Some of you may have already seen this photo when I posted it on Facebook yesterday. I bought this bunch of bananas last Monday. They were really green, so I let them sit for a few days to ripen.
Five days later, they were still green on the outside. The fruit inside is ripe, but the peel is still mostly green -- and it's remarkably tough. Not tough like a regular green banana peel, but tough like the peel has gotten denser. It's older, but it's not ripening the way it should. It's weird.
Nobody who commented on the photo had any idea what could have caused this to happen, so I turned to the intarwebz. In one article (most of which was over my head), I learned that wholesalers expose green bananas to ethylene gas before they're shipped to market. That encourages the fruit to turn ripe, as long as the bananas are kept thereafter at temperatures between 16 and 24 degrees Celsius (or 61 to 75 degrees, for those of us of the Farenheit persuasion). If the treated bananas are stored at temperatures above 24 degrees Celsius, however, the peel doesn't turn yellow, even though the fruit inside ripens normally. The article goes on to say that this phenomenon costs the banana industry big money in lost sales. Anyway, I figure that's what happened to my bananas: they were stored somewhere that was too warm for them.
But that brought to mind another weird produce-related thing. Last fall, I think it was, I cut open an apple and let the two halves sit for a while while I did something else. When I came back, I noticed that the apple's flesh had not turned brown. So I let it sit for a while longer. It never turned brown.
Thus reminded, back I went to the intarwebs. There, I learned that a couple of years ago, the U.S. Department of Agriculture started test-growing a genetically-modified apple that doesn't turn brown. The process involves inserting extra copies of the gene responsible for the enzyme that encourages oxidation. The apple tree reacts to those extra copies by shutting off production of the enzyme entirely. The apple will eventually rot, but it won't turn brown. And further, I learned that the U.S. Food and Drug Administration approved the process last year -- as well as a similar one that keeps potatoes from turning brown when sliced or peeled.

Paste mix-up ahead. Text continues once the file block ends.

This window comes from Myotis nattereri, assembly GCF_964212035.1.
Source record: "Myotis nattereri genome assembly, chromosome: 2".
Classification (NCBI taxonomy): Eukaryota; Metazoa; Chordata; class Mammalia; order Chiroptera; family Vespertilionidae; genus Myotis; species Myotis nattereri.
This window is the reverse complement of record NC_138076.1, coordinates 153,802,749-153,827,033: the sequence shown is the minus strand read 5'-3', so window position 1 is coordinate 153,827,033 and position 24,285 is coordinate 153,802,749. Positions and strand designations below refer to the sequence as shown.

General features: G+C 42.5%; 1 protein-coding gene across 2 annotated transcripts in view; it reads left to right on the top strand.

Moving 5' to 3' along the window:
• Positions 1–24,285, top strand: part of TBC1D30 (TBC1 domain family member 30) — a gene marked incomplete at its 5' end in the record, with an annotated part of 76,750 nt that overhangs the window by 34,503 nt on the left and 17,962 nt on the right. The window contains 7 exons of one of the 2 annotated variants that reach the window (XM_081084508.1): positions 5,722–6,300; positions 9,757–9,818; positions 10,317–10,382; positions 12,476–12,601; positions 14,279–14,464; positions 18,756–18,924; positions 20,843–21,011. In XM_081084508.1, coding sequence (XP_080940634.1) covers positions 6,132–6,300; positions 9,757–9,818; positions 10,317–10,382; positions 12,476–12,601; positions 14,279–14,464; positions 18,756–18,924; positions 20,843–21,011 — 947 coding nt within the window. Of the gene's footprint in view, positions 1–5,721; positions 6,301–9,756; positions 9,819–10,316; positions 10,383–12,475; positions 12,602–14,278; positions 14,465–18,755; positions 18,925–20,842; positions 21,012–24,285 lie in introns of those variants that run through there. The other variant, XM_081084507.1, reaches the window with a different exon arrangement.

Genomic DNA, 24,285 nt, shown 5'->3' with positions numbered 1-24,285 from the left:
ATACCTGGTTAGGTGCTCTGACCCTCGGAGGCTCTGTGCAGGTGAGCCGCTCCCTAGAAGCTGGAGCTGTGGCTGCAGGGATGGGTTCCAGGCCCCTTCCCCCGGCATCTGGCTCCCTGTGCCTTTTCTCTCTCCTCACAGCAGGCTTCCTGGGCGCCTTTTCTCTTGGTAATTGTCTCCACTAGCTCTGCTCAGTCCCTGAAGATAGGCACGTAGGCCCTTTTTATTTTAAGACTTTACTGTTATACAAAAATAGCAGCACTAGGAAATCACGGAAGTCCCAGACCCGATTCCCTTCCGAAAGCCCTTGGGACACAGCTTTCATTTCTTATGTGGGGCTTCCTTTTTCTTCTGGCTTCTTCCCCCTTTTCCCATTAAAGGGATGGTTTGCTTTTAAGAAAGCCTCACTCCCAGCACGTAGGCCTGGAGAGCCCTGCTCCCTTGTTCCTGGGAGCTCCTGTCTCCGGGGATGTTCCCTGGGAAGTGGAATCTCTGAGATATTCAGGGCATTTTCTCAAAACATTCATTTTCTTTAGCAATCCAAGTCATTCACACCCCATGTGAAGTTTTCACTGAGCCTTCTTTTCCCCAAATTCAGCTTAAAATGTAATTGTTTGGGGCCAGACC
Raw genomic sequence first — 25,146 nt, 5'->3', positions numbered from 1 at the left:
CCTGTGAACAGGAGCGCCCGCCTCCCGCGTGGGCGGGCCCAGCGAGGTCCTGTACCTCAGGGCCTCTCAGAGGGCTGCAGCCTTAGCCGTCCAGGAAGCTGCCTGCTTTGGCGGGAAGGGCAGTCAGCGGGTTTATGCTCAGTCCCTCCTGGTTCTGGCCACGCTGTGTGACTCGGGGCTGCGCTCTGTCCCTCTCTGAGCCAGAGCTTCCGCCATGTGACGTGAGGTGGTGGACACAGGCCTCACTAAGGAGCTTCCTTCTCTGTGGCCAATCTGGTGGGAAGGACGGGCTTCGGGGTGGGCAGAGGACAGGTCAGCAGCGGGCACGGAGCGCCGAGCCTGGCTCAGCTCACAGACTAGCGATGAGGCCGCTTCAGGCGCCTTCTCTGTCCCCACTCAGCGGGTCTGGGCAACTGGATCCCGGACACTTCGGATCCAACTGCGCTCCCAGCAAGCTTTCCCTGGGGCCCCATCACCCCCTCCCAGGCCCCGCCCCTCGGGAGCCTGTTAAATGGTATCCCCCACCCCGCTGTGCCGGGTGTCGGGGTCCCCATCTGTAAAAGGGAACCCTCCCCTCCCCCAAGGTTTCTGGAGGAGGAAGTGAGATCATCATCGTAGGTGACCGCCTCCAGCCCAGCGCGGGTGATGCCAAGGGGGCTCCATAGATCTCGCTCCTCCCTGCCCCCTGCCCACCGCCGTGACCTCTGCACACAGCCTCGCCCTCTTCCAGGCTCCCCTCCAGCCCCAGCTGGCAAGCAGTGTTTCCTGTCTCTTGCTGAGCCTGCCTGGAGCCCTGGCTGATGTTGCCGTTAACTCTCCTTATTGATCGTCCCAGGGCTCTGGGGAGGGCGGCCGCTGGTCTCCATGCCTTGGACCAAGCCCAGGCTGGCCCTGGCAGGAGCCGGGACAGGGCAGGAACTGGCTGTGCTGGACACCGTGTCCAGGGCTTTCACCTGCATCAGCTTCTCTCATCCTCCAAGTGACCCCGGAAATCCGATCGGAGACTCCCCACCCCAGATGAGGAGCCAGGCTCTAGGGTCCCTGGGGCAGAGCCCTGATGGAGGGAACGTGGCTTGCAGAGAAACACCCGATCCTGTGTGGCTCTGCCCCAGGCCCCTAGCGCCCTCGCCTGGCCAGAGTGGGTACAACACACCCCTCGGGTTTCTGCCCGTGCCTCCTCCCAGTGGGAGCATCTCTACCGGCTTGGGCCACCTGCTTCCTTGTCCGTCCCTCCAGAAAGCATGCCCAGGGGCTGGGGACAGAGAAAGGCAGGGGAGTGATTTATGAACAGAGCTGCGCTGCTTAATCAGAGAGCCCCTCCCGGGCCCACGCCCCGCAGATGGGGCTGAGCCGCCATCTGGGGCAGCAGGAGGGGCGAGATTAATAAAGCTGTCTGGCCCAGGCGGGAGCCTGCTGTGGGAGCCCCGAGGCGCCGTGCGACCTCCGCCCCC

I'm sure this is not news to some of you. I confess that I have not been closely following the debate over genetically-modified foods; I knew that GMO foods sold in the U.K. must be labeled, but here in the U.S., the government has sided with growers and resisted calls for labeling these foods -- so far. Apparently three of our four current candidates for President support GMO labeling, with only Donald Trump opposing it.
I like knowing what I'm eating, so I suppose I'm in favor of GMO labeling, too. But I'm especially in favor of fruits and vegetables that ripen naturally, because they taste better. My still-green bananas are okay, but that non-browning apple didn't taste like anything. My biggest fear is that we're breeding produce for shelf life at the expense of taste. Fresh fruits and vegetables are certainly healthier than the sugary/salty processed foods that jam our grocery store shelves. With obesity such a problem, maybe tasty produce ought to be a matter of public policy.
These green yet tasty moments of blogginess have been brought to you, as a public service, by Lynne Cantwell.